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10 Best resources for community engagement in implementation research

10 Best resources for community engagement in implementation research Douglas Glandon, Ligia Paina, Olakunle Alonge, David H Peters, Sara Bennett Health Policy and Planning, czx123, Published: 30 October 2017
Abstract / Summary: 
Implementation research (IR) focuses on understanding how and why interventions produce their effects in a given context. This often requires engaging a broad array of stakeholders at multiple levels of the health system. Whereas a variety of tools and approaches exist to facilitate stakeholder engagement at the national or institutional level, there is a substantial gap in the IR literature about how best to do this at the local or community level. Similarly, although there is extensive guidance on community engagement within the context of clinical trials — for HIV/AIDS in particular — the same cannot be said for IR. We identified a total of 59 resources by using a combination of online searches of the peer-reviewed and grey literature, as well as crowd-sourcing through the Health Systems Global platform. The authors then completed two rounds of rating the resources to identify the ‘10 best’. The resources were rated based on considerations of their relevance to IR, existence of an underlying conceptual framework, comprehensiveness of guidance, ease of application, and evidence of successful application in low- or middle-income countries or relevant contexts. These 10 resources can help implementation researchers think strategically and practically about how best to engage community stakeholders to improve the quality, meaningfulness, and application of their results in order to improve health and health systems outcomes. Building on the substantial work that has already been done in the context of clinical trials, there is a need for clearer and more specific guidance on how to incorporate relevant and effective community engagement approaches into IR project planning and implementation.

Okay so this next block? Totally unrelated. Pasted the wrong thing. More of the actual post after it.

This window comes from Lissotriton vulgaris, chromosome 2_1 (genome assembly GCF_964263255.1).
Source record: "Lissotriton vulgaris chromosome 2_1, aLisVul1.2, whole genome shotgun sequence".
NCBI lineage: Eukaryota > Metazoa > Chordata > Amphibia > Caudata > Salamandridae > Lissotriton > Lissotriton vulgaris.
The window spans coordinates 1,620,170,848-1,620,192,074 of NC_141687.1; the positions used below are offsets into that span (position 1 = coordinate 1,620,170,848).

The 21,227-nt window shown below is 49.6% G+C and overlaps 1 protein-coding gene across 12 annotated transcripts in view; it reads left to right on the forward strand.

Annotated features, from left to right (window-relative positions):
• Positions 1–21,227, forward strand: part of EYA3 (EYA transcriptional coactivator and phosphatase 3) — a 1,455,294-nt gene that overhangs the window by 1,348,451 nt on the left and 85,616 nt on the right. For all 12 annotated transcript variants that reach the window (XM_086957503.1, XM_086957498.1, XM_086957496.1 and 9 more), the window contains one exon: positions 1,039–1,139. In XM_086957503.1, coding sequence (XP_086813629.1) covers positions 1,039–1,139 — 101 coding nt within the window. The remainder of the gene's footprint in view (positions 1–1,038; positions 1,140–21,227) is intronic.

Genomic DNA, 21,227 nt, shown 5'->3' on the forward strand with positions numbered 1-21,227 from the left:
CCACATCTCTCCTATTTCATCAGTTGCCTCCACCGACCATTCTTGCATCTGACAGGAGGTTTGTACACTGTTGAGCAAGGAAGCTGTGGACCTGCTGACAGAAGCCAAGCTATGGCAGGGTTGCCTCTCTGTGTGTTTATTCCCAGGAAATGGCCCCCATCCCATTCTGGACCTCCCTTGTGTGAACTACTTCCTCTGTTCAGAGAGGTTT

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Key Messages

  • Meaningful, effective community engagement is often essential for implementation research. Yes, unlike the field of clinical trials research, little practical guidance exists on how implementation researchers can and/or should engage community stakeholders.

  • The selected ‘10 best’ resources originate from both LMIC and high income country contexts and range from frameworks to standards to specific tools and ‘toolkits’. Conceptual foundations include appreciative inquiry, development theory, program theory evaluation, and others. We noted substantial cross-referencing between approaches but generally little discussion of how a researcher might determine if, how and when to apply them within a research project.

  • The substantial variation in the types of resources available (purpose, scope, tools, targeted audience, resources required, etc.) calls for holistic, systematic consideration and specific guidance on how community engagement approaches can best be incorporated into each step of the implementation research cycle.

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Douglas Glandon, Ligia Paina, Olakunle Alonge, David H Peters, Sara Bennett

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